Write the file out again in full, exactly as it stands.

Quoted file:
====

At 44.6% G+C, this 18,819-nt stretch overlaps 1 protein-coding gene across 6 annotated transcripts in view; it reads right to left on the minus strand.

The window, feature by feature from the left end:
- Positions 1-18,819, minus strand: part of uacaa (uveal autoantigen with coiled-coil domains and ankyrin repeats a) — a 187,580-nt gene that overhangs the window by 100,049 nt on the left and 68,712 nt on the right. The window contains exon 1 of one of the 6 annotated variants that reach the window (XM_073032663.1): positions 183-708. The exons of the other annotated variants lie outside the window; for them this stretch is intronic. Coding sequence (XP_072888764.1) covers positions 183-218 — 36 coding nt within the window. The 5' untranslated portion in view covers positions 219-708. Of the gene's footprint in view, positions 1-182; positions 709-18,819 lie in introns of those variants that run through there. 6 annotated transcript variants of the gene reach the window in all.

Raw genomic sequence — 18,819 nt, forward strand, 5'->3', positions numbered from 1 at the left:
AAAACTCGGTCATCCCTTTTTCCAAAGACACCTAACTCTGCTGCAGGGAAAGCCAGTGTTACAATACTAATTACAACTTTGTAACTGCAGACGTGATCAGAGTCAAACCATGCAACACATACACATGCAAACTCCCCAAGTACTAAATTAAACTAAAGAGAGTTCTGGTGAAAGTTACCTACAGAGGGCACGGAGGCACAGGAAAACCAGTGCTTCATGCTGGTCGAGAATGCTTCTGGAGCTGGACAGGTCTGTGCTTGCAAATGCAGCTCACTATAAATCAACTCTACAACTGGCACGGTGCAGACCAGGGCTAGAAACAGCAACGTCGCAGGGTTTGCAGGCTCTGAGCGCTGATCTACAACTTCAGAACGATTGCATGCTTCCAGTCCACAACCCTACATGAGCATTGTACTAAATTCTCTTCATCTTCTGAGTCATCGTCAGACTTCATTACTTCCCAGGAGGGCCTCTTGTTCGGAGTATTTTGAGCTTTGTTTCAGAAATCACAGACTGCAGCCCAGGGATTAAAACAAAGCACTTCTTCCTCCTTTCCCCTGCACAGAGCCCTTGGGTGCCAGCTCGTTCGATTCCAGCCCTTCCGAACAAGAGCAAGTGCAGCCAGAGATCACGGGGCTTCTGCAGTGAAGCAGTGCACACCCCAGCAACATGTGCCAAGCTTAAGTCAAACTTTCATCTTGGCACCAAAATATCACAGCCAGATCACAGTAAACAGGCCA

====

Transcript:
At 44.6% G+C, this 18,819-nt stretch overlaps 1 protein-coding gene across 6 annotated transcripts in view; it reads right to left on the minus strand.

The window, feature by feature from the left end:
- Positions 1-18,819, minus strand: part of uacaa (uveal autoantigen with coiled-coil domains and ankyrin repeats a) — a 187,580-nt gene that overhangs the window by 100,049 nt on the left and 68,712 nt on the right. The window contains exon 1 of one of the 6 annotated variants that reach the window (XM_073032663.1): positions 183-708. The exons of the other annotated variants lie outside the window; for them this stretch is intronic. Coding sequence (XP_072888764.1) covers positions 183-218 — 36 coding nt within the window. The 5' untranslated portion in view covers positions 219-708. Of the gene's footprint in view, positions 1-182; positions 709-18,819 lie in introns of those variants that run through there. 6 annotated transcript variants of the gene reach the window in all.

Raw genomic sequence — 18,819 nt, forward strand, 5'->3', positions numbered from 1 at the left:
AAAACTCGGTCATCCCTTTTTCCAAAGACACCTAACTCTGCTGCAGGGAAAGCCAGTGTTACAATACTAATTACAACTTTGTAACTGCAGACGTGATCAGAGTCAAACCATGCAACACATACACATGCAAACTCCCCAAGTACTAAATTAAACTAAAGAGAGTTCTGGTGAAAGTTACCTACAGAGGGCACGGAGGCACAGGAAAACCAGTGCTTCATGCTGGTCGAGAATGCTTCTGGAGCTGGACAGGTCTGTGCTTGCAAATGCAGCTCACTATAAATCAACTCTACAACTGGCACGGTGCAGACCAGGGCTAGAAACAGCAACGTCGCAGGGTTTGCAGGCTCTGAGCGCTGATCTACAACTTCAGAACGATTGCATGCTTCCAGTCCACAACCCTACATGAGCATTGTACTAAATTCTCTTCATCTTCTGAGTCATCGTCAGACTTCATTACTTCCCAGGAGGGCCTCTTGTTCGGAGTATTTTGAGCTTTGTTTCAGAAATCACAGACTGCAGCCCAGGGATTAAAACAAAGCACTTCTTCCTCCTTTCCCCTGCACAGAGCCCTTGGGTGCCAGCTCGTTCGATTCCAGCCCTTCCGAACAAGAGCAAGTGCAGCCAGAGATCACGGGGCTTCTGCAGTGAAGCAGTGCACACCCCAGCAACATGTGCCAAGCTTAAGTCAAACTTTCATCTTGGCACCAAAATATCACAGCCAGATCACAGTAAACAGGCCA